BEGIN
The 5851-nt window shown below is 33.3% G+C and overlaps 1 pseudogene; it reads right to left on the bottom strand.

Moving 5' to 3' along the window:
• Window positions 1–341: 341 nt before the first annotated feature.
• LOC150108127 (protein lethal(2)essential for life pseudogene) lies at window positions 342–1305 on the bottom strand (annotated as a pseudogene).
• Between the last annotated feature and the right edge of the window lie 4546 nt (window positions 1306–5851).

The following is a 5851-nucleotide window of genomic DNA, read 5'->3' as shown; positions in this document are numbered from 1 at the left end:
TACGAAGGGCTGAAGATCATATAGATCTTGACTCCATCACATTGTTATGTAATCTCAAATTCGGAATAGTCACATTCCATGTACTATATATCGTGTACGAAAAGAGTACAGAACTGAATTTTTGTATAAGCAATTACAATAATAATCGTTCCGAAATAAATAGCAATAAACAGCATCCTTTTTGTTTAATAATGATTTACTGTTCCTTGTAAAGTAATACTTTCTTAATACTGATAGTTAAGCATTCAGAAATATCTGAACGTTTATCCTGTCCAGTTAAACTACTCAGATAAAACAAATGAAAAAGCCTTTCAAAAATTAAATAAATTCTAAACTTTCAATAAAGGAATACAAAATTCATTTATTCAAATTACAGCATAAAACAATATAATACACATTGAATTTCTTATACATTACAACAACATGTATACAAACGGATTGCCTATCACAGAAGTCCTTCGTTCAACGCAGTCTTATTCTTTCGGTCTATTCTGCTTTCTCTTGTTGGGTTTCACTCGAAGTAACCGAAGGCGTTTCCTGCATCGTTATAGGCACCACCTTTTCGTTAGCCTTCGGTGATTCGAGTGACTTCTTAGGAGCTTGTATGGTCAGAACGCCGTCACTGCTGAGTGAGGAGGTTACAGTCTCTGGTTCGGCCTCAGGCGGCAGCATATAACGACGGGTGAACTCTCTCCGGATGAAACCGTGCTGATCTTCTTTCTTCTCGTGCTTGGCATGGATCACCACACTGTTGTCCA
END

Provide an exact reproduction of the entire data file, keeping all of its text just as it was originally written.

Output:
The 5851-nt window shown below is 33.3% G+C and overlaps 1 pseudogene; it reads right to left on the bottom strand.

Moving 5' to 3' along the window:
• Window positions 1–341: 341 nt before the first annotated feature.
• LOC150108127 (protein lethal(2)essential for life pseudogene) lies at window positions 342–1305 on the bottom strand (annotated as a pseudogene).
• Between the last annotated feature and the right edge of the window lie 4546 nt (window positions 1306–5851).

The following is a 5851-nucleotide window of genomic DNA, read 5'->3' as shown; positions in this document are numbered from 1 at the left end:
TACGAAGGGCTGAAGATCATATAGATCTTGACTCCATCACATTGTTATGTAATCTCAAATTCGGAATAGTCACATTCCATGTACTATATATCGTGTACGAAAAGAGTACAGAACTGAATTTTTGTATAAGCAATTACAATAATAATCGTTCCGAAATAAATAGCAATAAACAGCATCCTTTTTGTTTAATAATGATTTACTGTTCCTTGTAAAGTAATACTTTCTTAATACTGATAGTTAAGCATTCAGAAATATCTGAACGTTTATCCTGTCCAGTTAAACTACTCAGATAAAACAAATGAAAAAGCCTTTCAAAAATTAAATAAATTCTAAACTTTCAATAAAGGAATACAAAATTCATTTATTCAAATTACAGCATAAAACAATATAATACACATTGAATTTCTTATACATTACAACAACATGTATACAAACGGATTGCCTATCACAGAAGTCCTTCGTTCAACGCAGTCTTATTCTTTCGGTCTATTCTGCTTTCTCTTGTTGGGTTTCACTCGAAGTAACCGAAGGCGTTTCCTGCATCGTTATAGGCACCACCTTTTCGTTAGCCTTCGGTGATTCGAGTGACTTCTTAGGAGCTTGTATGGTCAGAACGCCGTCACTGCTGAGTGAGGAGGTTACAGTCTCTGGTTCGGCCTCAGGCGGCAGCATATAACGACGGGTGAACTCTCTCCGGATGAAACCGTGCTGATCTTCTTTCTTCTCGTGCTTGGCATGGATCACCACACTGTTGTCCA